The award ceremony will take place in The Clore Ballroom, Royal Festival Hall, Southbank Centre, London, on 30 May 2012.

What do I think about the shortlist?

Yes! Yes! Yes! I finished The Song of Achilles today (45 minutes ago on the train really) and I am amazed by it and I am sooo.. happy that The Song of Achilles by Madeline Miller and The Forgotten Waltz by Anne Enright made the cut! I can’t choose between the two but I am leaning towards The Forgotten Waltz.

Which means there are only four other titles on the shortlists that I have to work through. I’ll run over and reserve the titles online now!

What about you? What do you think about the shortlist?


About JoV

A bookaholic that went out of control.... I eat, sleep and breathe books. Well, lately I do other stuff.


9 thoughts on “Orange Prize For Fiction Announces 2012 Shortlist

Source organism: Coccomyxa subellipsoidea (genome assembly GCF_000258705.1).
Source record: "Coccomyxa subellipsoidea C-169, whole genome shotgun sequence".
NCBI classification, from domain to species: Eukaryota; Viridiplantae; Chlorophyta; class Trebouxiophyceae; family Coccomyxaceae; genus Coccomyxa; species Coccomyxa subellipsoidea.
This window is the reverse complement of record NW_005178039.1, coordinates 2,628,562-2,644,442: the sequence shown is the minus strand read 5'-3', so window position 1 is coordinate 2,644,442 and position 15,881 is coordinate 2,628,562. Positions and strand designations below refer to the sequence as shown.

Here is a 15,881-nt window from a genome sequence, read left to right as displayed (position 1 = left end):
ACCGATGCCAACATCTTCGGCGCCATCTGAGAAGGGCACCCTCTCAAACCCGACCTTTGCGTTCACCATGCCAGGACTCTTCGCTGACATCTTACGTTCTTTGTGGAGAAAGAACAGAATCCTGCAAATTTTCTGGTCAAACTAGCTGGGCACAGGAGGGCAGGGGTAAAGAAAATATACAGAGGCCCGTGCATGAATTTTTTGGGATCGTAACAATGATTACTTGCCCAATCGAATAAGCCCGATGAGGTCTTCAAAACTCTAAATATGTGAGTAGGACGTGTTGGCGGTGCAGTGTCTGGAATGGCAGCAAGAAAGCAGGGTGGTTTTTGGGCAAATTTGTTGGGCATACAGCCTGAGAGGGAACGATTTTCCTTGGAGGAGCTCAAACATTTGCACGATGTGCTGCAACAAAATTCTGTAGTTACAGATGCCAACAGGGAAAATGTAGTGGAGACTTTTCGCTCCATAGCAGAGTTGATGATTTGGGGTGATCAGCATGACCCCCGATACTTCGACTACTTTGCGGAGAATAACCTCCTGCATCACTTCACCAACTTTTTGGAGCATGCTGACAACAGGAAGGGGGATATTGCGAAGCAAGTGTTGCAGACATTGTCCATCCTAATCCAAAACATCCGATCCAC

1. I can’t say I read books because of awards like this. I have wanted to read The Song of Achilles for sometime now though just because it sounds like my cup of tea. Really look forward to your thoughts on it.

    Posted by jessicabookworm | April 17, 2012, 2:14 pm
  2. I have mixed feelings about this shortlisted. I adored Song of Achilles and will be rooting for it to win, and I also enjoyed Half Blood Blues. State of Wonder and Painter of Silence sound good but the other two don’t appeal to me at all. And Gillespie and I should be there!

    Am I missing out if I don’t read Forgotten Waltz?

    Posted by Sam (Tiny Library) | April 17, 2012, 7:59 pm
    • Same,
      I hate to goad anyone to read it but Forgotten Waltz is only about 230 pages long, if you can make it through a big tome such as Gillespie and I, The Forgotten Waltz would be easy for you. I think Forgotten Waltz is a strong contender to win.

      Posted by JoV | April 18, 2012, 9:32 am
  3. That’s a good list, I want to read Song of Achilles and State of Wonder sometime in the future, I’ve heard good things about them, especially about the latter.
    I’ve nominated you for the “7X7 Link Award” on my blog, it would be great if you could participate, it’s a fun meme.

    Posted by Delia (Postcards from Asia) | April 18, 2012, 2:39 pm